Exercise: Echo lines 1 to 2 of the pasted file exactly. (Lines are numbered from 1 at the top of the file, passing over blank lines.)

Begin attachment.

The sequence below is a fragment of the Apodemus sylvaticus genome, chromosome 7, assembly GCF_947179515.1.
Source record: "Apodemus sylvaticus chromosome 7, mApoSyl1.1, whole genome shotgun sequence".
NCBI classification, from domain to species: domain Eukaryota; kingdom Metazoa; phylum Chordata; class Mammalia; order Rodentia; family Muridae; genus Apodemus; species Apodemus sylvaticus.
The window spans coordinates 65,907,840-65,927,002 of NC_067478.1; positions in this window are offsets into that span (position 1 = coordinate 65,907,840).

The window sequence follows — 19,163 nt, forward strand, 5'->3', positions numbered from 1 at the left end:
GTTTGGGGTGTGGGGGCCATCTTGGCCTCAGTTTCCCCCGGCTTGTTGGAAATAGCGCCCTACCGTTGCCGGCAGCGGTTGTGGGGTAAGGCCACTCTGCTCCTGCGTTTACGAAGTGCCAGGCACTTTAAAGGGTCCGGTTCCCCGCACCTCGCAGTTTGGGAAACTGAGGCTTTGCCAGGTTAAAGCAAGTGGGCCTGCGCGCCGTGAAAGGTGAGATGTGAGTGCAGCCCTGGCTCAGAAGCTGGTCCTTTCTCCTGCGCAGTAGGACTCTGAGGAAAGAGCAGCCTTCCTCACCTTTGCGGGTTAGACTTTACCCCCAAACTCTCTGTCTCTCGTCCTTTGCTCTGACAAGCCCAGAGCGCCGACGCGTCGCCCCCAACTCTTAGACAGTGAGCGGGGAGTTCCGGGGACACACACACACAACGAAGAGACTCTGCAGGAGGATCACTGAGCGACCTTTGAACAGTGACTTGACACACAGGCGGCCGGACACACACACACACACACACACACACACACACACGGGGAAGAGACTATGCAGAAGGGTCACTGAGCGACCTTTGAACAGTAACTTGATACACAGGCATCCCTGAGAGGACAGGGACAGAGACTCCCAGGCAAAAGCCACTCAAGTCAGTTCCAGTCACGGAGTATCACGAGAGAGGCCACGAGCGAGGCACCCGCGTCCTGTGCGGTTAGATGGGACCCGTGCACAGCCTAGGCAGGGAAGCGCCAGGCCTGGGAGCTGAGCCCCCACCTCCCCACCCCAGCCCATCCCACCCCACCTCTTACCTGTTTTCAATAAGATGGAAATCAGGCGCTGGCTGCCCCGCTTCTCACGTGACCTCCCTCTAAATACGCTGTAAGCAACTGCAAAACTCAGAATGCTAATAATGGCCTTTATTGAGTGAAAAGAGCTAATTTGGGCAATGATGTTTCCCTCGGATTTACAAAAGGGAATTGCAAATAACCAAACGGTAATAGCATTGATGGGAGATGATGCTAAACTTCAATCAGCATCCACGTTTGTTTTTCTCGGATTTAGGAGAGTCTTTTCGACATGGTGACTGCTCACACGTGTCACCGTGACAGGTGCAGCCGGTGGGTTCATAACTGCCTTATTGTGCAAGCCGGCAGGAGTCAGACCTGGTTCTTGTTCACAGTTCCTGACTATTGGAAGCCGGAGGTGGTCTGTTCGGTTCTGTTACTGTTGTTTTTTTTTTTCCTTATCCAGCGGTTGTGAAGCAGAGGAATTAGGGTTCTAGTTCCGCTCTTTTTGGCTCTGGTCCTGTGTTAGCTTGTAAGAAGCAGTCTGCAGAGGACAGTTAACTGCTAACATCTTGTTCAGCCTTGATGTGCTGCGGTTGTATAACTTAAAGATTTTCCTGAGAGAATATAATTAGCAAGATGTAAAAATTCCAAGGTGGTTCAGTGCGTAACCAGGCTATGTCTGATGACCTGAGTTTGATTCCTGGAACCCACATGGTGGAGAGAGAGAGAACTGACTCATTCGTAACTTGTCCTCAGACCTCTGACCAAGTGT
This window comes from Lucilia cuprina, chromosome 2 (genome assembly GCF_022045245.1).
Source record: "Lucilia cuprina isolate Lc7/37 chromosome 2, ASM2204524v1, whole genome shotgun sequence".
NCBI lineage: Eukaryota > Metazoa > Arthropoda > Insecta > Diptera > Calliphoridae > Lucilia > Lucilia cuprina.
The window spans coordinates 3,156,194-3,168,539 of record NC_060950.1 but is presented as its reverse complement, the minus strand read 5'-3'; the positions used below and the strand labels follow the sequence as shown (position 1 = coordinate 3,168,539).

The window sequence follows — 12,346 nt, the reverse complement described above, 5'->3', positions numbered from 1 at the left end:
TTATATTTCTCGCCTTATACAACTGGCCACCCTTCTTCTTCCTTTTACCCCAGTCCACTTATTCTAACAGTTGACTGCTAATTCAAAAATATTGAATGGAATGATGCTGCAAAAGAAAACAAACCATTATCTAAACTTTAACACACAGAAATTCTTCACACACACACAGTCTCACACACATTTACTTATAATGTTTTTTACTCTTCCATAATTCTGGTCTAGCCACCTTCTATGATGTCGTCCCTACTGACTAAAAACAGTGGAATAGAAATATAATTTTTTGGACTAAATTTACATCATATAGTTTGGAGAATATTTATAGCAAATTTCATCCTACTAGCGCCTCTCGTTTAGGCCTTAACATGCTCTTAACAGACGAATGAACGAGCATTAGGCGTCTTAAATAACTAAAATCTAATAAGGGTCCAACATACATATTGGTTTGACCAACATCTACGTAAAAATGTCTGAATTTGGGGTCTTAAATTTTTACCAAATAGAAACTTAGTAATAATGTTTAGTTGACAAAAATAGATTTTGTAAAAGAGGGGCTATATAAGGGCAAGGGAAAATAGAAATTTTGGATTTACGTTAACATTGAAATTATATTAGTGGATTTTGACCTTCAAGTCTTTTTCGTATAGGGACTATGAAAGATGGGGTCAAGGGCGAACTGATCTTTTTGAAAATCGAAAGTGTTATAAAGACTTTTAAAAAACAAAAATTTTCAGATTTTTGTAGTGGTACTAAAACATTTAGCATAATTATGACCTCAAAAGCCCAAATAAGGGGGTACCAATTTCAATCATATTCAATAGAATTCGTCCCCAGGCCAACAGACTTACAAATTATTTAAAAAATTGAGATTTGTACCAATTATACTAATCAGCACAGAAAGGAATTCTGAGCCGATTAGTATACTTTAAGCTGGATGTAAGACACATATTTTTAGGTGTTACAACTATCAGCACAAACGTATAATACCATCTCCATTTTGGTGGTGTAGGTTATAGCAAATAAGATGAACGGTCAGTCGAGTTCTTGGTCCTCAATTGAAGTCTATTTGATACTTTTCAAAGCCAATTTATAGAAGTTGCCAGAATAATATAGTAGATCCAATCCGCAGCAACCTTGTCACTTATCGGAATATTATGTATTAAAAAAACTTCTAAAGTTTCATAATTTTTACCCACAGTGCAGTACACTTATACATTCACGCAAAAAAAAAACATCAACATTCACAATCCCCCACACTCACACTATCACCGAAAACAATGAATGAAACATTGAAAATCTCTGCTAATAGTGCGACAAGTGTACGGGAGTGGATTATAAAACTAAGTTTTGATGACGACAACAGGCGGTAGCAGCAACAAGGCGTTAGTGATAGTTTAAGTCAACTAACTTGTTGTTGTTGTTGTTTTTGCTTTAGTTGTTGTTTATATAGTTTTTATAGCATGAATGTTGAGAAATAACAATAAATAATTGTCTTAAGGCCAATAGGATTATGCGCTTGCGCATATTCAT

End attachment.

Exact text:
The sequence below is a fragment of the Apodemus sylvaticus genome, chromosome 7, assembly GCF_947179515.1.
Source record: "Apodemus sylvaticus chromosome 7, mApoSyl1.1, whole genome shotgun sequence".